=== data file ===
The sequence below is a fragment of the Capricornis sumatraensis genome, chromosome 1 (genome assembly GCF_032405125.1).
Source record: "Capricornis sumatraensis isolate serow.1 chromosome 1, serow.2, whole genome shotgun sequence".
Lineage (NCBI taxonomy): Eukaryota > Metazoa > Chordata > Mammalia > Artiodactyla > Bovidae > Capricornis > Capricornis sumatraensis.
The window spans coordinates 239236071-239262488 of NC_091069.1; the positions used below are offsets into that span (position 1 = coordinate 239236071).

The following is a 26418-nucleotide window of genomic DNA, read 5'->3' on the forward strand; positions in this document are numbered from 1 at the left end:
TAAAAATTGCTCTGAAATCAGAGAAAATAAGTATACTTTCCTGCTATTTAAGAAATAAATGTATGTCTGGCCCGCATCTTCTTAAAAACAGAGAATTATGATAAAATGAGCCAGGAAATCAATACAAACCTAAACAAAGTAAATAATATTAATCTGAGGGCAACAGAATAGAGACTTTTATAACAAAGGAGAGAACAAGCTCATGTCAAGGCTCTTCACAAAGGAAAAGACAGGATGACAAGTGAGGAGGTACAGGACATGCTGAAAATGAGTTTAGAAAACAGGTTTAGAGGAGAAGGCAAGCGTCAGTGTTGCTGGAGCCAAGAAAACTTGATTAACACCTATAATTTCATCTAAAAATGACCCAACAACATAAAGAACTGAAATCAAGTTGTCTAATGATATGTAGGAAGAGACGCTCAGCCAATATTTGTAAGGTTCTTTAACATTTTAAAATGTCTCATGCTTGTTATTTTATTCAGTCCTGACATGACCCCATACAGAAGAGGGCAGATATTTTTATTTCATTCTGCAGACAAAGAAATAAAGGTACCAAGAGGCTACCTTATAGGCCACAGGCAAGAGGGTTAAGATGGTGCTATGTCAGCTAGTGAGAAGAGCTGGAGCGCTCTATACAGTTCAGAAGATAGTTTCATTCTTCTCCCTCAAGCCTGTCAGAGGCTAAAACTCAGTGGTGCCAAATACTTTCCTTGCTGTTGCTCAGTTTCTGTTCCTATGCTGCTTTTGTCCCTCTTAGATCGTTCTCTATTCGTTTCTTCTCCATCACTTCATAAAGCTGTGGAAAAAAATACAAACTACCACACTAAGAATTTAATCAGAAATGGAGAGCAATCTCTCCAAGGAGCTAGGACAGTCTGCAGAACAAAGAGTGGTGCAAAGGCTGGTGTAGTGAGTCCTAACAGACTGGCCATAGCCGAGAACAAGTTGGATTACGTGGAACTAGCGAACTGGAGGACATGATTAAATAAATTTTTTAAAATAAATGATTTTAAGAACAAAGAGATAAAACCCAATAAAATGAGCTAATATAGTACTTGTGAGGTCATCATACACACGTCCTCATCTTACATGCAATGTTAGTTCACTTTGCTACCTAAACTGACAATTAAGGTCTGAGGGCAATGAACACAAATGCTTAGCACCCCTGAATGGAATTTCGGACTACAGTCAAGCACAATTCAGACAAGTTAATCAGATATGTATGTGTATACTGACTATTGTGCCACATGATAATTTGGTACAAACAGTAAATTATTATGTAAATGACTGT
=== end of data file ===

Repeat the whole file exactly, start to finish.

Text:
The sequence below is a fragment of the Capricornis sumatraensis genome, chromosome 1 (genome assembly GCF_032405125.1).
Source record: "Capricornis sumatraensis isolate serow.1 chromosome 1, serow.2, whole genome shotgun sequence".
Lineage (NCBI taxonomy): Eukaryota > Metazoa > Chordata > Mammalia > Artiodactyla > Bovidae > Capricornis > Capricornis sumatraensis.
The window spans coordinates 239236071-239262488 of NC_091069.1; the positions used below are offsets into that span (position 1 = coordinate 239236071).

The following is a 26418-nucleotide window of genomic DNA, read 5'->3' on the forward strand; positions in this document are numbered from 1 at the left end:
TAAAAATTGCTCTGAAATCAGAGAAAATAAGTATACTTTCCTGCTATTTAAGAAATAAATGTATGTCTGGCCCGCATCTTCTTAAAAACAGAGAATTATGATAAAATGAGCCAGGAAATCAATACAAACCTAAACAAAGTAAATAATATTAATCTGAGGGCAACAGAATAGAGACTTTTATAACAAAGGAGAGAACAAGCTCATGTCAAGGCTCTTCACAAAGGAAAAGACAGGATGACAAGTGAGGAGGTACAGGACATGCTGAAAATGAGTTTAGAAAACAGGTTTAGAGGAGAAGGCAAGCGTCAGTGTTGCTGGAGCCAAGAAAACTTGATTAACACCTATAATTTCATCTAAAAATGACCCAACAACATAAAGAACTGAAATCAAGTTGTCTAATGATATGTAGGAAGAGACGCTCAGCCAATATTTGTAAGGTTCTTTAACATTTTAAAATGTCTCATGCTTGTTATTTTATTCAGTCCTGACATGACCCCATACAGAAGAGGGCAGATATTTTTATTTCATTCTGCAGACAAAGAAATAAAGGTACCAAGAGGCTACCTTATAGGCCACAGGCAAGAGGGTTAAGATGGTGCTATGTCAGCTAGTGAGAAGAGCTGGAGCGCTCTATACAGTTCAGAAGATAGTTTCATTCTTCTCCCTCAAGCCTGTCAGAGGCTAAAACTCAGTGGTGCCAAATACTTTCCTTGCTGTTGCTCAGTTTCTGTTCCTATGCTGCTTTTGTCCCTCTTAGATCGTTCTCTATTCGTTTCTTCTCCATCACTTCATAAAGCTGTGGAAAAAAATACAAACTACCACACTAAGAATTTAATCAGAAATGGAGAGCAATCTCTCCAAGGAGCTAGGACAGTCTGCAGAACAAAGAGTGGTGCAAAGGCTGGTGTAGTGAGTCCTAACAGACTGGCCATAGCCGAGAACAAGTTGGATTACGTGGAACTAGCGAACTGGAGGACATGATTAAATAAATTTTTTAAAATAAATGATTTTAAGAACAAAGAGATAAAACCCAATAAAATGAGCTAATATAGTACTTGTGAGGTCATCATACACACGTCCTCATCTTACATGCAATGTTAGTTCACTTTGCTACCTAAACTGACAATTAAGGTCTGAGGGCAATGAACACAAATGCTTAGCACCCCTGAATGGAATTTCGGACTACAGTCAAGCACAATTCAGACAAGTTAATCAGATATGTATGTGTATACTGACTATTGTGCCACATGATAATTTGGTACAAACAGTAAATTATTATGTAAATGACTGT